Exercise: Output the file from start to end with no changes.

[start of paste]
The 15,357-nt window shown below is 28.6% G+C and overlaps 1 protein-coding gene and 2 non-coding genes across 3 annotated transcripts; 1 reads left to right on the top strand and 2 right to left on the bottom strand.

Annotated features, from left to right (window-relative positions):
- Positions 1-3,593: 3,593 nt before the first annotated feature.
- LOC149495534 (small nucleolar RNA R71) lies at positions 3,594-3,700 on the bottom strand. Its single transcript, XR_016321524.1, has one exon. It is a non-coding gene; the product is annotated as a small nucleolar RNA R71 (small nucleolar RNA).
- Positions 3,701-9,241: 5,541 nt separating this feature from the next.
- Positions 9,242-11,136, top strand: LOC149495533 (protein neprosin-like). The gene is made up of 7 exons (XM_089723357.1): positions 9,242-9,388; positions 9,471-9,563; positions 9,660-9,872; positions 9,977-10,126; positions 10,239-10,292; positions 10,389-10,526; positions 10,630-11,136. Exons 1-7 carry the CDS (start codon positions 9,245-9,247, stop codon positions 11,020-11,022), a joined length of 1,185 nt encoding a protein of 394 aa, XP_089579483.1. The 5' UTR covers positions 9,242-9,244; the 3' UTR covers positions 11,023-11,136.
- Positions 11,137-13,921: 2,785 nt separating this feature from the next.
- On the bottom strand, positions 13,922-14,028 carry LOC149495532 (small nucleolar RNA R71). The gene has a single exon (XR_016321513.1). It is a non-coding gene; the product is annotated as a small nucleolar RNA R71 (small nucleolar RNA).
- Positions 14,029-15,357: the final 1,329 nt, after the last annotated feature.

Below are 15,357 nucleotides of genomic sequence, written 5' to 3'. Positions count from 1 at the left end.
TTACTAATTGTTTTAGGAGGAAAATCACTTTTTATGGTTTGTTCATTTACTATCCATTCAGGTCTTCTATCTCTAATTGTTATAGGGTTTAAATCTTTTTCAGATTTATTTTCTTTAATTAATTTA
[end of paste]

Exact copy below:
The 15,357-nt window shown below is 28.6% G+C and overlaps 1 protein-coding gene and 2 non-coding genes across 3 annotated transcripts; 1 reads left to right on the top strand and 2 right to left on the bottom strand.

Annotated features, from left to right (window-relative positions):
- Positions 1-3,593: 3,593 nt before the first annotated feature.
- LOC149495534 (small nucleolar RNA R71) lies at positions 3,594-3,700 on the bottom strand. Its single transcript, XR_016321524.1, has one exon. It is a non-coding gene; the product is annotated as a small nucleolar RNA R71 (small nucleolar RNA).
- Positions 3,701-9,241: 5,541 nt separating this feature from the next.
- Positions 9,242-11,136, top strand: LOC149495533 (protein neprosin-like). The gene is made up of 7 exons (XM_089723357.1): positions 9,242-9,388; positions 9,471-9,563; positions 9,660-9,872; positions 9,977-10,126; positions 10,239-10,292; positions 10,389-10,526; positions 10,630-11,136. Exons 1-7 carry the CDS (start codon positions 9,245-9,247, stop codon positions 11,020-11,022), a joined length of 1,185 nt encoding a protein of 394 aa, XP_089579483.1. The 5' UTR covers positions 9,242-9,244; the 3' UTR covers positions 11,023-11,136.
- Positions 11,137-13,921: 2,785 nt separating this feature from the next.
- On the bottom strand, positions 13,922-14,028 carry LOC149495532 (small nucleolar RNA R71). The gene has a single exon (XR_016321513.1). It is a non-coding gene; the product is annotated as a small nucleolar RNA R71 (small nucleolar RNA).
- Positions 14,029-15,357: the final 1,329 nt, after the last annotated feature.

Below are 15,357 nucleotides of genomic sequence, written 5' to 3'. Positions count from 1 at the left end.
TTACTAATTGTTTTAGGAGGAAAATCACTTTTTATGGTTTGTTCATTTACTATCCATTCAGGTCTTCTATCTCTAATTGTTATAGGGTTTAAATCTTTTTCAGATTTATTTTCTTTAATTAATTTA